All individual stats, team stats, and playoff odds report now updated. The playoff odds report this week has two different versions. One version is the normal version based on weighted DVOA. The second version tries to estimate the effect of the injuries to Matt Cassel, Jay Cutler, and Matt Schaub. I've reduced the weighted DVOA for each of those teams by 13.3%, which is a rough estimate of the difference between an average quarterback and a replacement-level quarterback. Obviously, those guys aren't necessarily average quarterbacks -- Schaub is above-average, Cassel below -- the quality of teammates means that Tyler Palko and Matt Leinart probably won't play at precisely replacement level either. (Palko was worse, starting with last night, and I'm assuming Leinart will be better. Actually, Palko may turn into Kyle Orton before the week is over.)
* * * * *
These are the Football Outsiders team efficiency ratings through 11 weeks of 2011, measured by our proprietary Defense-adjusted Value Over Average (DVOA) system that breaks down every single play and compares a team's performance to the league average based on situation in order to determine value over average. (Explained further here.)
OFFENSE and DEFENSE DVOA are adjusted to consider all fumbles, kept or lost, as equal value. SPECIAL TEAMS DVOA is adjusted for type of stadium (warm, cold, dome, Denver) and week of season. WEIGHTED DVOA represents an attempt to figure out how a team is playing right now, as opposed to over the season as a whole, by making recent games more important than earlier games.
As always, positive numbers represent more points so DEFENSE is better when it is NEGATIVE.
To save people some time, please use the following format for all complaints:
<team> is clearly ranked <too high/too low> because <reason unrelated to DVOA>. <subjective ranking system> is way better than this. <unrelated team-supporting or -denigrating comment, preferably with poor spelling and/or chat-acceptable spelling>
- NON-ADJUSTED TOTAL DVOA does not include the adjustments for opponent strength or the adjustments for weather and altitude in special teams, and only penalizes offenses for lost fumbles rather than all fumbles.
- ESTIMATED WINS uses a statistic known as "Forest Index" that emphasizes consistency as well as DVOA in the most important specific situations: red zone defense, first quarter offense, and performance in the second half when the score is close. It then projects a number of wins adjusted to a league-average schedule and a league-average rate of recovering fumbles. Teams that have had their bye week are projected as if they had played one game per week.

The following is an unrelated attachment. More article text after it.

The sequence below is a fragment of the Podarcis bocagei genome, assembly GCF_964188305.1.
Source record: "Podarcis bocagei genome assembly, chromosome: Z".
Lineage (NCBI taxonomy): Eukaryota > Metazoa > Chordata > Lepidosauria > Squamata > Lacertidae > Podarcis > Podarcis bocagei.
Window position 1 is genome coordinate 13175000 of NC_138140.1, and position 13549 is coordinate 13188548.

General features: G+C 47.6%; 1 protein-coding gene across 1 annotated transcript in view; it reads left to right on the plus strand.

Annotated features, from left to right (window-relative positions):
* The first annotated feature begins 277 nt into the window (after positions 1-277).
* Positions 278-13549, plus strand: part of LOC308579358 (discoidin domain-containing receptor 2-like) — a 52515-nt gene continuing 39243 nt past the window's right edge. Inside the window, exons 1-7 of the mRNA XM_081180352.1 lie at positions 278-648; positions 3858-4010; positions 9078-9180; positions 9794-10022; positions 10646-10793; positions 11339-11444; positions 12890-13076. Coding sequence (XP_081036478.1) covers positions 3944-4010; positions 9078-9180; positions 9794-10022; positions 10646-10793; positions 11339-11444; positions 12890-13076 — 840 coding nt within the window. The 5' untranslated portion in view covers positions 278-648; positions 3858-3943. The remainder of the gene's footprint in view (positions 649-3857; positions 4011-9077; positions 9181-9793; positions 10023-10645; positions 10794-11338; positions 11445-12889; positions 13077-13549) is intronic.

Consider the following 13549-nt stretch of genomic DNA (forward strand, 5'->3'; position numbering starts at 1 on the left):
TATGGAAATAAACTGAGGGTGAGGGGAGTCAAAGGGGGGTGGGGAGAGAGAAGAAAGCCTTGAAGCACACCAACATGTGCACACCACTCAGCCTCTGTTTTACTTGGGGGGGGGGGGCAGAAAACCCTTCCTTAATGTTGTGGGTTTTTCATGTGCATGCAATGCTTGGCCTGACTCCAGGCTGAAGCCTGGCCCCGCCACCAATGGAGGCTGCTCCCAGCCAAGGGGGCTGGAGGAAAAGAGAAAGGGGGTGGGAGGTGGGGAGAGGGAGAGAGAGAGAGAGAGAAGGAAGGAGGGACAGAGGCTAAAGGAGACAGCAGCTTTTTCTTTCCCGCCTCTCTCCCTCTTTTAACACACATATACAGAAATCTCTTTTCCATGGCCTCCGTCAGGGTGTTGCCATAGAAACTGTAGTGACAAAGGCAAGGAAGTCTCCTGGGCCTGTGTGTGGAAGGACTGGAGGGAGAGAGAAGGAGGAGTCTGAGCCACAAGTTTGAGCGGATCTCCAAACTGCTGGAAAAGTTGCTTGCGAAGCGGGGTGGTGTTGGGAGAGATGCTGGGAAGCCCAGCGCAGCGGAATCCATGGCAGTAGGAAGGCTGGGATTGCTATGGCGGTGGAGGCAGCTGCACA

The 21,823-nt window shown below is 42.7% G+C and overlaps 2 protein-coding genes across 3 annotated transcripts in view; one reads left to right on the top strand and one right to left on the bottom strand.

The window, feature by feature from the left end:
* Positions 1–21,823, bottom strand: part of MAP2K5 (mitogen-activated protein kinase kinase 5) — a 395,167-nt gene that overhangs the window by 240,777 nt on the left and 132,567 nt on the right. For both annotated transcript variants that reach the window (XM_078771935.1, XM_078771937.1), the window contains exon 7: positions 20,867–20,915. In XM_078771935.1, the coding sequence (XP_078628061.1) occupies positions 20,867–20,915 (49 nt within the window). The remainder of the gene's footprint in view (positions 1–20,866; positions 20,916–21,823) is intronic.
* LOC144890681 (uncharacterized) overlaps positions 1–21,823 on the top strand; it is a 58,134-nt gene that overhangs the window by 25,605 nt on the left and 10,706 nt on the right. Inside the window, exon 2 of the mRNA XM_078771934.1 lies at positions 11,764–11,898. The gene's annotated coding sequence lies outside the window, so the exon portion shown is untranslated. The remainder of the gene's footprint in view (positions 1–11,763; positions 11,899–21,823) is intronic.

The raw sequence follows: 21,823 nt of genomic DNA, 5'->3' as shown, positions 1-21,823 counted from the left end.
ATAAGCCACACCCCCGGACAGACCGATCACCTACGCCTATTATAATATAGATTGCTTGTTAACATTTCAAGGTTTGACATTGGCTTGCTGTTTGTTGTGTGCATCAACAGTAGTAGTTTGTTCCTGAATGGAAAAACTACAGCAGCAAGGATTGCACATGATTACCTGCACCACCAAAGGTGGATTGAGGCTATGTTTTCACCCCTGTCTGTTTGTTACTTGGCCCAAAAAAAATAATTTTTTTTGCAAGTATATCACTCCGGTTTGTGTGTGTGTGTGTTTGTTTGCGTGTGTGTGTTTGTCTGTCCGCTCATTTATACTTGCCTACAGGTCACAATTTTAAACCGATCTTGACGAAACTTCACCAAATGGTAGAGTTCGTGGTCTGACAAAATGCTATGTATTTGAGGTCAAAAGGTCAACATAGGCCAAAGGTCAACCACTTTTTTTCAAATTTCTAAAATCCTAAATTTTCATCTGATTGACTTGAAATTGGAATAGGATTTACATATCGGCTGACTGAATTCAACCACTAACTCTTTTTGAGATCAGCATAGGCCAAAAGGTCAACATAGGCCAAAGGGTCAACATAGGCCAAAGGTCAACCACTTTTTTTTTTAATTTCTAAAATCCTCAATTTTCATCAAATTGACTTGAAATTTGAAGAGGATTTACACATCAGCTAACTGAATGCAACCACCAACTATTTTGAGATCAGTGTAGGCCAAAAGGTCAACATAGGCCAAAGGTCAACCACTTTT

- PAST SCHEDULE lists average DVOA of opponents played this season, ranked from hardest schedule (#1, most positive) to easiest schedule (#32, most negative). It is not adjusted for which games are home or road.
- FUTURE SCHEDULE lists average DVOA of opponents still left to play this season, ranked from hardest schedule (#1, most positive) to easiest schedule (#32, most negative). It is not adjusted for which games are home or road.
- VARIANCE measures the statistical variance of the team's weekly DVOA performance. Teams are ranked from most consistent (#1, lowest variance) to least consistent (#32, highest variance).
77 comments, Last at 27 Nov 2011, 5:01pm
#1 by Bay Area Bengal (not verified) // Nov 22, 2011 - 5:35pm
Have we seen any team fall the way that Buffalo has fallen since week 4? It seems like once their defensive weaknesses were exposed, they have been unable to perform at even a mediocre level ... which is surprising given how explosive their offense started out the season.
#13 by MJK // Nov 22, 2011 - 6:46pm
On offense, in the early part of the season, teams didn't know how good the offensive skill players were apart from Steve Johnson. Now they know...all you have to do to stop Buffalo's offense is double cover Johnson, bring your other safety up to stack the box to stop their running game, and voila! Offense shut down.
On defense, they were living mostly on the strength of turnovers. They were very good at getting their hands up and clogging inside throwing lanes, and getting INTs. Either that wasn't sustainable, or teams have compensated, or turnovers are just fluky (or all of the above), and now their defense, which was "bad but produces lots of turnovers" is just "bad".
#49 by Mike B. In Va // Nov 23, 2011 - 9:38am
Without the turnovers, the D is being revealed as the bad D we expected this year.